Fourteen enthusiastic skiers showed up to try their luck at Tioga Pass in a year when good snow was hard to find, on a weekend when the SMS had two trips scheduled. This trip had been scheduled for Bishop Pass, but a month earlier it was already clear there wasnąt enough snow for that trip. Good reports were coming from False White however.
From the rest area just below the Yosemite entrance station, we crossed the road and started up the northeast slope of Gaylor Peak. The sun was bright and the sun-warmed slopes foretold of rotten snow later in the day. We skied over the ridge from Gaylor, dropped down to the upper Gaylor lake, and contoured over gentle terrain around the north side of bumps on the ridge that eventually becomes False White. Owen Maloy issued several radio warnings that the north-facing slopes skied the best, but this group would have none of that. It was False White or bust. Eight skiers completed the traverse to False White and descended its soft, east-facing slope with a few face plants for good measure. The rest skied the firmer, north-facing slopes. We all met on the same lunch rock where the options were to climb a hundred feet to return to our entrance route, or to take Owen's advice and continue down north-facing slopes.
This time Owen prevailed, and we skied down soft, but not rotten, snow, toured out past mining community of Bennetville, and returned to the parking lot by 3 p.m. The forecast for Sunday was strong wind, so after an hour of refreshments and discussion, we decided to tour to Blue Couloir on the Mammoth Crest the next day because most of the route is protected by trees.
The next critical decision, where to eat, sent us to the Tiger Bar in June Lake, but it was packed, making the next stop for most of us Giovanni's in Mammoth. Ruth von Rotz and Angel Ocana opted instead to drive to Sonora Pass to join Reiner Stenzel's trip. Tom Marsh and Mike Rector elected to make do with their steaks in camp instead of joining us for pizza.
Fierce wind greeted us at the Twin Lakes bridge the next morning. We drove up to the south end of Lake Mary and walked up the Coldwater road, which had remnants of snow drifts here and there. At the end of the road, we skinned up and basically followed the summer trail to Emerald Lake, easily skirting occasional bare spots. Just below the lake, we removed our skis to cover about 50 yards of rocky terrain, and then climbed very nice slopes to the base of the Blue Couloir.
At the top of the couloir, the surface turned into hard, wind-blown bumps, but there wasn't much wind. Threatening clouds stayed to the north while we enjoyed an early lunch and hoped the top of the couloir would soften just a bit. After a couple tentative turns at the top, beautiful corn appeared and Don Pies, Mike Seiffert, Lorene Samoska, Pat Holleman, and I had a great ride back to the Coldwater road. The rest of the group--Mike Rector, Dan Jamieson, Evelyn Fleeg, Rosalie Frankel, and Jan St. Amand-elected to join Tom on a loop around to Duck Pass instead of skiing the couloir. It turned out to be a great Sierra weekend in spite of limited snow, and ended with all of us looking to squeeze in at least one more back country ski trip before a too short season ended.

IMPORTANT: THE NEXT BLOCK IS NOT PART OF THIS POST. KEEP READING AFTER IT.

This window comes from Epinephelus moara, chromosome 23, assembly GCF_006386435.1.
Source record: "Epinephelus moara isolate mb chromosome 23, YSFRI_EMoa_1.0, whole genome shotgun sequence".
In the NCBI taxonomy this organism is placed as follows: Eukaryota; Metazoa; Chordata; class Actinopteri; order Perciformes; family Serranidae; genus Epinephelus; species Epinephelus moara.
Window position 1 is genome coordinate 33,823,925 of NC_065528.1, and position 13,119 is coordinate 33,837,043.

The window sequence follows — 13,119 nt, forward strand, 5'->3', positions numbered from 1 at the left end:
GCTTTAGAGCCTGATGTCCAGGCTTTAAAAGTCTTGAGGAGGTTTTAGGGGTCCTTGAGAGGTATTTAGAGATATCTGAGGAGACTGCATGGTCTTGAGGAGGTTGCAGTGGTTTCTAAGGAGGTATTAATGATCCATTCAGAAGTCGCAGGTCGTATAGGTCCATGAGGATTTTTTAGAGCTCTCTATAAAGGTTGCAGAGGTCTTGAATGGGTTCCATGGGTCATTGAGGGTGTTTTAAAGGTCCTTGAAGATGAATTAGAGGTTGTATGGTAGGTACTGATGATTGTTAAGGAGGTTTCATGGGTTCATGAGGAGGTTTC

Added Notes by Owen: There is a somewhat easier route than we have used in the past that does not involve as much sidehilling. See map. Go to the west above the Granite Lakes cirque and ski up the gradual slope. There is a rock rib here that may not be skiable higher up (spy it out first). There are rocks on top of the hill that tend to block the way. The gully just below the saddle is shown as a permanent snowfield. The snow has been better consolidated here when I have skied it in May, because it does not get as much sun (earlier in the season the opposite might be true).
Because of the cold dry weather in Jan-Feb 2002, the south-facing slopes on the climb were rotten, with poles sinking through a weak layer. Skiing back along the ridge would probably have been interesting (using David Brower's rock-climbing definition of "interesting," namely, "One grade higher than I care to do right now;" he defined "fascinating" as, "One grade higher than I care to do ever.")
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